video





We only have a few more days here with our gracious and lovely friends (Emilee and Andrew), before we say goodbye to Africa and hello to Turkey! Tomorrow we plan on catching the Vikings clinch a Super Bowl berth under the courage, tenacity, and beauty of Favre.

Love you all, and we leave you with some fun photos of hanging out in Cairo.



Friday, January 15, 2010

Aloha

Dear friends and family,

My how time flies! We have much to catch up on, and will do our darndest to fill you in.

Massai Mara:
On New Years Eve, we made our way to the Massai Mara for a safari. We were greeted by Jared (the manager) with a cold glass of lemonade and a damp cloth for our foreheads. Perfect start. The "tents" we stayed in were more of a mini resort. We had running water, hot (bucket) showers, a mint on our pillows and a view that opened up to water buffaloes grazing the plains. The camp isn't fenced in at all so animals freely roam during the day and night. One lady opened up her tent to a lioness, while another couple had some things stolen by monkeys that had broken into their tent.


Anywho, on our first game drive, it was nearing sundown and we happened upon a suspicious group of lionesses and some nervous antelope. Shortly thereafter, one of the lionesses broke off from the pact and went full Usain Bolt after the antelope. Our jeep gunned it, and we found ourselves only meters away from the catch. It was a bit of a bittersweet moment. Seeing a kill is quite rare, and seeing it all so close was quite exciting.


To make everything even more awesome, we drove out into an open plain for champaign, appetizers, and the sunset. Moments later, Massai warriors appeared and began performing their tribal dancing, chanting, and jumping. It was quite the cool experience.


Other highlights included seeing a 3 month old cheetah cub, a jackal catch and then release an antelope, and eating lots of good food.





Diani Beach:
A few days after returning from the safari, we took a 16 hour train to Diani Beach. The train is infamous within Kenya and was quite an experience itself. The tracks go through slums, cities, and the countryside. Children and their mothers would run along the train waving and yelling, "How are you?".



Diani Beach is a small beach town right along the Indian Ocean. Our first day there, we met an awesome couple from Sweden and spent the next number of days with them. Very lazy days that mostly included going to the beach and watching the Office at night. The downside of Diani Beach is that the "beach boys" (the guys who try and sell you everything!) often blocked our view of the water. Sometimes they would just sit in front of us and wink and blow kisses at Michelle when I wasn't looking. In terms of hassling/selling they were easily the most obnoxious we came across. I developed different methods of dealing with them including building sand castles and trying to sell them to a persistent beach boy and waving my finger furiously while yelling no as belligerently as possible. One of them said to me after a long ordeal of me refusing his services, "Your heart is like Russia. Cold and Hard.". It was perhaps the quote of the trip thus far.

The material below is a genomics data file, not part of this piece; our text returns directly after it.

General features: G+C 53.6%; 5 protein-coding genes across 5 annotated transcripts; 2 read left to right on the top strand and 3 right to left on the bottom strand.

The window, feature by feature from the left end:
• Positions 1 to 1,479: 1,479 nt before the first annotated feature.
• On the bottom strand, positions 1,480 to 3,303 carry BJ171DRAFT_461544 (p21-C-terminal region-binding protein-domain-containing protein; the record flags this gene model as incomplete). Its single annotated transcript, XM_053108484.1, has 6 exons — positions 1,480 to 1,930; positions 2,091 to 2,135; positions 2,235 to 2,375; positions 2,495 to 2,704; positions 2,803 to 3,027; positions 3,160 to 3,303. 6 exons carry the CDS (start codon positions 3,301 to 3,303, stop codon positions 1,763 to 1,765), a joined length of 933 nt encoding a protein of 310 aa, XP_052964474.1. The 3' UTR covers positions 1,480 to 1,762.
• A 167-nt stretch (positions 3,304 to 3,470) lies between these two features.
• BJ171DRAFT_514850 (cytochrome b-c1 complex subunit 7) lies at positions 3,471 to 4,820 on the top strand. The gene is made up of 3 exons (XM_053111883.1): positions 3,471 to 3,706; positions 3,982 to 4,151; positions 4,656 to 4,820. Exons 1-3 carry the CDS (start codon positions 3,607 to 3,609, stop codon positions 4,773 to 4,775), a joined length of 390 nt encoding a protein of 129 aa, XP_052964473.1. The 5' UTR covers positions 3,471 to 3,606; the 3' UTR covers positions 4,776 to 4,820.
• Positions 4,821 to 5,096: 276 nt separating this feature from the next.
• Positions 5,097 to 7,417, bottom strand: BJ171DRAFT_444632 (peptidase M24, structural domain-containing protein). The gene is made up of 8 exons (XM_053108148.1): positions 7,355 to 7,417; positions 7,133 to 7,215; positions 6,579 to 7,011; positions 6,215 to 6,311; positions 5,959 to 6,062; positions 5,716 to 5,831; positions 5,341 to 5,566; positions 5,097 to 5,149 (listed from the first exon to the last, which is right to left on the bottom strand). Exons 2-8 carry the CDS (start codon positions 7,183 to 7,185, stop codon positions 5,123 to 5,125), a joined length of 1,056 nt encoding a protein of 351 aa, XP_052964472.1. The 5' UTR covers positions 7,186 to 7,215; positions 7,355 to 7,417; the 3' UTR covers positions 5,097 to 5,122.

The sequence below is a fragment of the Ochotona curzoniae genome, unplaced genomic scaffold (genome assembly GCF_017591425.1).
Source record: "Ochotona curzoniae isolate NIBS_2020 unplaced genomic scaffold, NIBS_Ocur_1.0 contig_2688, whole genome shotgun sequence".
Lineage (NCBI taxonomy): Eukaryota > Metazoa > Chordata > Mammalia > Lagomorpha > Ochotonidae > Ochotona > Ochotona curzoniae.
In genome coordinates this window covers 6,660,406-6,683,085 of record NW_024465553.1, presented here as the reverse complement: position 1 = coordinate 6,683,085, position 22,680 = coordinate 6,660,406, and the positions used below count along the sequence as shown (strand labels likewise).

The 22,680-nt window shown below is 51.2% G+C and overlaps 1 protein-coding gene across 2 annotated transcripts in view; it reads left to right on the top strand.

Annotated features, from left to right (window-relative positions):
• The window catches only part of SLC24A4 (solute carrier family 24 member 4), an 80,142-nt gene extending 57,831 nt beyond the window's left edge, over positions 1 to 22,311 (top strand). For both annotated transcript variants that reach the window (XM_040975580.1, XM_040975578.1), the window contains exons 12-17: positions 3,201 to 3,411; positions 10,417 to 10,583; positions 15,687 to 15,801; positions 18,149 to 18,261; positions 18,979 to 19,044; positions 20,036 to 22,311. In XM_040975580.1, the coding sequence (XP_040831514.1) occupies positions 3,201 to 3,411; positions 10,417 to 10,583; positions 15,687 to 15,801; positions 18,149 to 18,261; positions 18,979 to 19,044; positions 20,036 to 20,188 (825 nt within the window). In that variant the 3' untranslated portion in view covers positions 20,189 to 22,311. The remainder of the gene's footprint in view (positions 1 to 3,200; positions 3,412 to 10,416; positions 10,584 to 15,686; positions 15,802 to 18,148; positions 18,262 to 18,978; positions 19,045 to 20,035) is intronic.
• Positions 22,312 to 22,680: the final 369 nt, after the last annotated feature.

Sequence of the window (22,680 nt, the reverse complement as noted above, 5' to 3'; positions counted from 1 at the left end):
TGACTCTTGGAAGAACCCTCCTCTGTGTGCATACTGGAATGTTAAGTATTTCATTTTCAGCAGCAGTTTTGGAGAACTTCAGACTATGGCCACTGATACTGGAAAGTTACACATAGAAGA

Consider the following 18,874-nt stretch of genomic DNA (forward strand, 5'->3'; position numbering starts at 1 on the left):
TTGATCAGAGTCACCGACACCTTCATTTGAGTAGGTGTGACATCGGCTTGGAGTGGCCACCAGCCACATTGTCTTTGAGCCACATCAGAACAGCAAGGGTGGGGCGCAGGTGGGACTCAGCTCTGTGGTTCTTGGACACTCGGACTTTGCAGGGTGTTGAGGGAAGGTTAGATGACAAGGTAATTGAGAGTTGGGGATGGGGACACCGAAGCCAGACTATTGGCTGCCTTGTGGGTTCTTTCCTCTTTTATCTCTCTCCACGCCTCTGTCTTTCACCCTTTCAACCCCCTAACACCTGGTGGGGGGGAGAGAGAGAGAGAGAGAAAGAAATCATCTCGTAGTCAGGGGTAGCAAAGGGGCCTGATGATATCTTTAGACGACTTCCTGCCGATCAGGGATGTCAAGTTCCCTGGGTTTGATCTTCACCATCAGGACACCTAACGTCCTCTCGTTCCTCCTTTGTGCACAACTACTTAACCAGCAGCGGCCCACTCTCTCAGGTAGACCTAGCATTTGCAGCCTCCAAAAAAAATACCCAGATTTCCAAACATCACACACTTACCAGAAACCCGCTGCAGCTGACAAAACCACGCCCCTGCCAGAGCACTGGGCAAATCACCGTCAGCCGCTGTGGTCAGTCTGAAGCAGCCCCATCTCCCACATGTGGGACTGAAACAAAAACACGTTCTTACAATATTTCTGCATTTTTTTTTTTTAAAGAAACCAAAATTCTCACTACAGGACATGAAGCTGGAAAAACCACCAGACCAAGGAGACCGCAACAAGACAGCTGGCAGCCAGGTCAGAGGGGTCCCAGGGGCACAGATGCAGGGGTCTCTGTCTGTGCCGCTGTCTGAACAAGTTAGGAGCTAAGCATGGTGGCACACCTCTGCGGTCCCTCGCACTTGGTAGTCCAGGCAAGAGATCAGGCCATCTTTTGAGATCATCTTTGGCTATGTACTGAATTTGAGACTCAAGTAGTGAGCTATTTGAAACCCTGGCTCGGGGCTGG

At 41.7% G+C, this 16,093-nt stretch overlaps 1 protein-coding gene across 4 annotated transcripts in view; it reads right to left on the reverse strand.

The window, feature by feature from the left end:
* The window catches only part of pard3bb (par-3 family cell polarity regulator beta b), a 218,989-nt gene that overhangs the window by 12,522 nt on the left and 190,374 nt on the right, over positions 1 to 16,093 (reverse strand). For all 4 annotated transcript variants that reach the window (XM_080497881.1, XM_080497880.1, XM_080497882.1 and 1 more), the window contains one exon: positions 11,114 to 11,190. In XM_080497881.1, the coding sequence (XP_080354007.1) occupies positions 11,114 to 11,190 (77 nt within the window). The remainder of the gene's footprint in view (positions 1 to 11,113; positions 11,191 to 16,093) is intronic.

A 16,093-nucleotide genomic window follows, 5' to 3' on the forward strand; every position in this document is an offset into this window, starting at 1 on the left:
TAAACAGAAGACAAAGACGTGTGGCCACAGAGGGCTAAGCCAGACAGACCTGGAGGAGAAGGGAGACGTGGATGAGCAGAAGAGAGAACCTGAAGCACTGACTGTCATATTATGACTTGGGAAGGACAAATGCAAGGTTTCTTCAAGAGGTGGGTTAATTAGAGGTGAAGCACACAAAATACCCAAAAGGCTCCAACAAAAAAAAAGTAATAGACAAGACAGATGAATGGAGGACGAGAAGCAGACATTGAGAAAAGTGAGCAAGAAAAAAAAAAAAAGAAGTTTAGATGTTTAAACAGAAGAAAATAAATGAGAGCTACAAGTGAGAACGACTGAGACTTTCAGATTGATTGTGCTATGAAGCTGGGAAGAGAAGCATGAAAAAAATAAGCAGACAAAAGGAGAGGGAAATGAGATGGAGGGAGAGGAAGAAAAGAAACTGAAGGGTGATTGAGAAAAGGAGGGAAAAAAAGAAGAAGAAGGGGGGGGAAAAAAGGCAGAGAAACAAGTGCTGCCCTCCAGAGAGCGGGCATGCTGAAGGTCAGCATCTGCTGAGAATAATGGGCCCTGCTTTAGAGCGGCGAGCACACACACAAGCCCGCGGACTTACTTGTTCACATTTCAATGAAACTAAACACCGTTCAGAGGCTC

After Diani Beach, it was off and up to Egypt!

Cairo:
We've now been in Cairo for a few days and love it. We are staying with some good friends from college and they have been awesome with showing us around and taking good care of us. The people here are easily the nicest and most hospitable of anywhere we've been. With that said, I've never heard more car honking, seen so much dust, or eaten with my hands so much. It's also still a bit eerie to hear the call to prayer over loudspeakers throughout the city 5 times a day. We've spent a lot of time in markets and at mosques, and will likely make our way to Giza in the next few days to see some pyramids and the Sphinx.





On a side note, one of our friends has a connection at the American embassy, which means we get to watch the Vikings this Sunday night! While my purple shirt is a bit dirty from not having been washed for close to a month now, I will wear it with pride as Favre dismantles the Cowboys.

We love hearing from you back home, so please keep writing when you have a chance!

Love you all.